Figure 5

Analysis of cyclin D1 expression of ADSCs from C57BL/6 J mice males and females . Results represent means ± S.D. from three independent experiments of each experimental group (days and sexes) in triplicate, obtained by flow cytometry analysis. The graph shows ADSCs from mice males and females among 30, 90, and 120 days of age subdivided into morphologically large and small cells after characterization by flow cytometry compared with cyclin D1 expression. Statistical differences were obtained by analysis of variance ANOVA and Tukey-Kramer multiple-comparisons test. No significant (ns) difference at the groups.

Expression of caspase-3 active for males of 30 days was 17.4% for small cells and 17.3% for large cells, for the group of 90 days, 13.5% for small cells and 18.7% for large cells, and for the group of 120 days, 15.7% and 31.7% for small cells and large cells, respectively. In females of 30 days, the expression was 15.8% for small cells and 12.9% for large cells, in 90 days it was 14.1% for small cells and 15.8% for large cells, and finally, in 120 days it was 14.7% for small cells and 28.5% for large cells (Figure 6).
Figure 6

Analysis of caspase-3 active expression from ADSCs from C57BL/6 J mice males and females . Results represent means ± S.D. from three independent experiments of each experimental group (days and sexes) in triplicate, obtained by flow cytometry analysis. The graph shows ADSCs from mice males and females among 30, 90, and 120 days of age subdivided into morphologically large and small cells after characterization by flow cytometry compared with caspase-3 active expression. Statistical differences were obtained by analysis of variance ANOVA and Tukey-Kramer multiple-comparisons test. Statistical significance (p-value) *p < 0.05.

Cell cycle phases distribution

At 30 days, accumulated cells in G0/G1 phase were observed, in which a large number of cells were found, being 68.3% for males and 72.4% to females. At 120 days, there was a decrease of cells in this phase, being 51.3% for males and 57.1% for females. In the synthesis phase, there was an increased number of cells. Regarding S/G2/M phases, there was a higher cell concentration for males at 30 days, with 47.5% and for females 27.6%. At 120 days the results for the same phases were inversely proportional for both sexes, compared to the previous period. While in the sub-haploid population in 30 days, there was a similar proportion for both sexes, with 9.2% for males and 8.5% for females. However, in 120 days there was an increase in the number of cells in the sub-haploid (Figure 7).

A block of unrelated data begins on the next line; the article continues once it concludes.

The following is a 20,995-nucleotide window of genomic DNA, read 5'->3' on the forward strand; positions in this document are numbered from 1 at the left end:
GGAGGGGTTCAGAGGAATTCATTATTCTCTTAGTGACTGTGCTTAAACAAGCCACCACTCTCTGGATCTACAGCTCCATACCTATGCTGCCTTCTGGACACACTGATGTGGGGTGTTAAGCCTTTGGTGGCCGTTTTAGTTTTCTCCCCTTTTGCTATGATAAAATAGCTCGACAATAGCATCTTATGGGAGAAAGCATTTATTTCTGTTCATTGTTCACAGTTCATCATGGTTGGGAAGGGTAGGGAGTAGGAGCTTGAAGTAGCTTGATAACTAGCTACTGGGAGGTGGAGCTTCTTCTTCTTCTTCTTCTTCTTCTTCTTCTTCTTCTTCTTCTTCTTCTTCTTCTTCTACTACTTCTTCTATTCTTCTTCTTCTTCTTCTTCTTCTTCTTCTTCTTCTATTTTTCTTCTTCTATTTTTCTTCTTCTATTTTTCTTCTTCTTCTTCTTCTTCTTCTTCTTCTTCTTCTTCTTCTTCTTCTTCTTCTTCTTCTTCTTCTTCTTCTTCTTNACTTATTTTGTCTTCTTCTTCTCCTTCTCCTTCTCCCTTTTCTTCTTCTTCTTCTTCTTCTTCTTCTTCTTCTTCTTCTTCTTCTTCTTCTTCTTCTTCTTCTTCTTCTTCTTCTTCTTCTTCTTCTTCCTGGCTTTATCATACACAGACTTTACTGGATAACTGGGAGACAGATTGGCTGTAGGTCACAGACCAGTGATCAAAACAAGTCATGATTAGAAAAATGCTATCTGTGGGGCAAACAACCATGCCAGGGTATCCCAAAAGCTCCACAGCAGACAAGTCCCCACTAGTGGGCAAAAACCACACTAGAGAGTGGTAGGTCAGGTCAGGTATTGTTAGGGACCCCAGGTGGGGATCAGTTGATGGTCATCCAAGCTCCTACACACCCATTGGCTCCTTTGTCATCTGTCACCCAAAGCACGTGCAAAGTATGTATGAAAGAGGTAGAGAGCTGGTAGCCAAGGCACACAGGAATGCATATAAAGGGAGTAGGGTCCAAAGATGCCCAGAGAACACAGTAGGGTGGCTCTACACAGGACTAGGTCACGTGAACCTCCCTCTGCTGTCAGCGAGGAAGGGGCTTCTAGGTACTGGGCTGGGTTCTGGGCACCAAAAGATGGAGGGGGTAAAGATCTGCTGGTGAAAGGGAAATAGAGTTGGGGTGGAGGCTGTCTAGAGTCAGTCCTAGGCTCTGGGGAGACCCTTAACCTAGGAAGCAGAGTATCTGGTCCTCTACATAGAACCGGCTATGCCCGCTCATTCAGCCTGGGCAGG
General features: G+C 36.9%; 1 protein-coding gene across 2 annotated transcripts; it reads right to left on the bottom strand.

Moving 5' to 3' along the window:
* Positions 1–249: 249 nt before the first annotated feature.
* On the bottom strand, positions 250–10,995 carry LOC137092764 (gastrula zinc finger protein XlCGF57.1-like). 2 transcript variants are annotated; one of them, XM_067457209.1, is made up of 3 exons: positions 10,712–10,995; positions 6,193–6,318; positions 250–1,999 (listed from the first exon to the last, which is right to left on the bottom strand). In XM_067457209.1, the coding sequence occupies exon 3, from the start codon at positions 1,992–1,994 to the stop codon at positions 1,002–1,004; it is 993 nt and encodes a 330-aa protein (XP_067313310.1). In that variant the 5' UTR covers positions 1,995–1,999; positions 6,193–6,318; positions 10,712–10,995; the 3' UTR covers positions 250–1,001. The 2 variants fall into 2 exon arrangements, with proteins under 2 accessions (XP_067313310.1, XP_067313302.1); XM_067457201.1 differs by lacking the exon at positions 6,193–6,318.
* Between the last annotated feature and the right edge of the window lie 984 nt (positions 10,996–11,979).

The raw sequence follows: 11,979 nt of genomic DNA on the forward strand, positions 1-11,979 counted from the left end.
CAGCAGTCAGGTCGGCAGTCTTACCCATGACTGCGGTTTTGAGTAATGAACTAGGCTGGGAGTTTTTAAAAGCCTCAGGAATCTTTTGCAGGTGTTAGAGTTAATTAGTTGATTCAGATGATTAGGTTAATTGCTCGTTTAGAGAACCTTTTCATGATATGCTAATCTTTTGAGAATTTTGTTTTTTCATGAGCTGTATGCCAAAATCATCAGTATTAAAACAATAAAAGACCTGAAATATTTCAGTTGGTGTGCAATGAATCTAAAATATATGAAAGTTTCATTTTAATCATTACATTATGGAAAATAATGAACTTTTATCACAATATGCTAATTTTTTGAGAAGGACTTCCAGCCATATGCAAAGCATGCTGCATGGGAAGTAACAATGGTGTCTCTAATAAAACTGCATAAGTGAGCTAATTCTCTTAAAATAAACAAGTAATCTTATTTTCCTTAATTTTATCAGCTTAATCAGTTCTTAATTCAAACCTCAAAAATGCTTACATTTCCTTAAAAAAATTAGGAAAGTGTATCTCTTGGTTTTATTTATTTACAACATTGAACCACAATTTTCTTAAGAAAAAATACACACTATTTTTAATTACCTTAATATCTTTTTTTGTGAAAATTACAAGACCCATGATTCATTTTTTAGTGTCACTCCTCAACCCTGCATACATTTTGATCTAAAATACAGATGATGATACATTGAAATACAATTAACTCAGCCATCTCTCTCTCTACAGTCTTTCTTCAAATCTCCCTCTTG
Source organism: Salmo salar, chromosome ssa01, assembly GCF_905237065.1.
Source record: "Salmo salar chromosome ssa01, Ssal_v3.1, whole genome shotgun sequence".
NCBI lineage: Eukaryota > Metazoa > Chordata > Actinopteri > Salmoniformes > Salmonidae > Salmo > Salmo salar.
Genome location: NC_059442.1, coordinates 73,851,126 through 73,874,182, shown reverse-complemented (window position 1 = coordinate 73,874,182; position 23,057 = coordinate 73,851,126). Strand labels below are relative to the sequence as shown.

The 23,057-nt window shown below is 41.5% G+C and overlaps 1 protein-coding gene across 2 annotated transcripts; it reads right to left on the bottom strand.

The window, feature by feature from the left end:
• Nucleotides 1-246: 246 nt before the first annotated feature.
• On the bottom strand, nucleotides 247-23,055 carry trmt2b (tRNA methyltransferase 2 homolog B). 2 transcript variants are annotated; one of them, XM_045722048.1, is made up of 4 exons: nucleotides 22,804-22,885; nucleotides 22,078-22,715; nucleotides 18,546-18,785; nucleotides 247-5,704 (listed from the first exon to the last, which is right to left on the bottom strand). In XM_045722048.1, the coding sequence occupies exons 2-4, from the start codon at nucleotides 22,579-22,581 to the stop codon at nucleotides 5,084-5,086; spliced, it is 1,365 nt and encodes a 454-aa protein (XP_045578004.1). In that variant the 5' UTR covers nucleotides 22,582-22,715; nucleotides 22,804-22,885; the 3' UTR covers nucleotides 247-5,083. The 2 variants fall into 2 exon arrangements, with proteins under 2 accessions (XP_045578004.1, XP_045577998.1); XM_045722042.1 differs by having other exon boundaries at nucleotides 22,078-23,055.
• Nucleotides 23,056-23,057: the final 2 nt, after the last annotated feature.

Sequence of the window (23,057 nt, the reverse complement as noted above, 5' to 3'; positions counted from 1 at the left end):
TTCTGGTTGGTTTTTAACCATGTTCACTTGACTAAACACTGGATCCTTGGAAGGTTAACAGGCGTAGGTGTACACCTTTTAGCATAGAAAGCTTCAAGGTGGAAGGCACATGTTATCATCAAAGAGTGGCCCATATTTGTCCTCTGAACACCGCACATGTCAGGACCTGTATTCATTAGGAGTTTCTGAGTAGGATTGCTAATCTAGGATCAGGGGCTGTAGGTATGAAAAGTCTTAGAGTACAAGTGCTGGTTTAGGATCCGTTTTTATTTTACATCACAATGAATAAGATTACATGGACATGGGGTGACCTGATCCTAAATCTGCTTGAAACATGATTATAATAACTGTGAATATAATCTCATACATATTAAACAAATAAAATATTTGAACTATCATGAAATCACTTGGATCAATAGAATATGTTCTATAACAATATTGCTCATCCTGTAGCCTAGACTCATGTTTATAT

Figure 7

Analysis of cell cycle phases of ADSCs from males and females. Results represent means ± S.D. from three independent experiments of each experimental group (days and sexes) in triplicate, obtained by flow cytometry analysis. A: The proportion of ADSCs from C57BL/6 J females and males 30 days residing in sub-haploid, G0/G1, S and G2/M are indicated; B: The proportion of ADSCs from C57BL/6 J females and males with 120 days in sub-haploid phase, G0/G1, S and G2/M was indicated. Statistical differences were obtained by analysis of variance ANOVA and Tukey-Kramer multiple-comparisons test. Statistical significance (p-value) *p < 0.05. C, D, E, and F: Cell cycle analysis of flow cytometric DNA histograms. C: Histogram shows the proportion of ADSCs from C57BL/6 J females 30 days in sub-haploid phase, G0/G1, S and G2/M cell cycle phases; D: Histogram shows the proportion of ADSCs from C57BL/6 J males 30 days in sub-haploid phase, G0/G1, S and G2/M cell cycle phases; E: Histogram shows the proportion of ADSCs from C57BL/6 J females 120 days in sub-haploid phase, G0/G1, S and G2/M cell cycle phases; F: Histogram shows the proportion of ADSCs from C57BL/6 J males 120 days in sub-haploid phase, G0/G1, and G2/M cell cycle phases. The histograms were obtained by ModFit 3.2 software.

Discussion